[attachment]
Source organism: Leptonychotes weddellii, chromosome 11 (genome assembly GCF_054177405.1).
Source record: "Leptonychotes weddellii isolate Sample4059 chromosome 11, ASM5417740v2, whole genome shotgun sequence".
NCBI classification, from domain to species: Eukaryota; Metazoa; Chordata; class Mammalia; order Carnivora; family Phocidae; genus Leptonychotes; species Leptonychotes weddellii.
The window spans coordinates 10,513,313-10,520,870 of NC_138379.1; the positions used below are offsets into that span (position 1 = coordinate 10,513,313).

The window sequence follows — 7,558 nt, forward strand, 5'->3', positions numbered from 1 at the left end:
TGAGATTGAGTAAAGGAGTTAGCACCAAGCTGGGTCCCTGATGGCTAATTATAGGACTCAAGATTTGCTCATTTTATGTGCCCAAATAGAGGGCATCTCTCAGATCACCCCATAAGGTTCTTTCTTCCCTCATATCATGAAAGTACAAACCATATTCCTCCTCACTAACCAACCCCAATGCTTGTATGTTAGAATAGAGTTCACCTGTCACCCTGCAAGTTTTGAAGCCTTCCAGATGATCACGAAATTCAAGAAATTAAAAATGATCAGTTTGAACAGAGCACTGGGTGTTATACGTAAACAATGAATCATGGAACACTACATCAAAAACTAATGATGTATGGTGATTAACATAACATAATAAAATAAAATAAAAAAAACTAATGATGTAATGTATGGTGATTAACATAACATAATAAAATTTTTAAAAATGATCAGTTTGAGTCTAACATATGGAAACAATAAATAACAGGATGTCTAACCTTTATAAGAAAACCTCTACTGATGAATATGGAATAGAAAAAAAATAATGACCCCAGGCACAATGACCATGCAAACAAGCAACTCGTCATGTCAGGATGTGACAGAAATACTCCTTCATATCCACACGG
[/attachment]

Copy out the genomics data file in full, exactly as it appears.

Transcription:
Source organism: Leptonychotes weddellii, chromosome 11 (genome assembly GCF_054177405.1).
Source record: "Leptonychotes weddellii isolate Sample4059 chromosome 11, ASM5417740v2, whole genome shotgun sequence".
NCBI classification, from domain to species: Eukaryota; Metazoa; Chordata; class Mammalia; order Carnivora; family Phocidae; genus Leptonychotes; species Leptonychotes weddellii.
The window spans coordinates 10,513,313-10,520,870 of NC_138379.1; the positions used below are offsets into that span (position 1 = coordinate 10,513,313).

The window sequence follows — 7,558 nt, forward strand, 5'->3', positions numbered from 1 at the left end:
TGAGATTGAGTAAAGGAGTTAGCACCAAGCTGGGTCCCTGATGGCTAATTATAGGACTCAAGATTTGCTCATTTTATGTGCCCAAATAGAGGGCATCTCTCAGATCACCCCATAAGGTTCTTTCTTCCCTCATATCATGAAAGTACAAACCATATTCCTCCTCACTAACCAACCCCAATGCTTGTATGTTAGAATAGAGTTCACCTGTCACCCTGCAAGTTTTGAAGCCTTCCAGATGATCACGAAATTCAAGAAATTAAAAATGATCAGTTTGAACAGAGCACTGGGTGTTATACGTAAACAATGAATCATGGAACACTACATCAAAAACTAATGATGTATGGTGATTAACATAACATAATAAAATAAAATAAAAAAAACTAATGATGTAATGTATGGTGATTAACATAACATAATAAAATTTTTAAAAATGATCAGTTTGAGTCTAACATATGGAAACAATAAATAACAGGATGTCTAACCTTTATAAGAAAACCTCTACTGATGAATATGGAATAGAAAAAAAATAATGACCCCAGGCACAATGACCATGCAAACAAGCAACTCGTCATGTCAGGATGTGACAGAAATACTCCTTCATATCCACACGG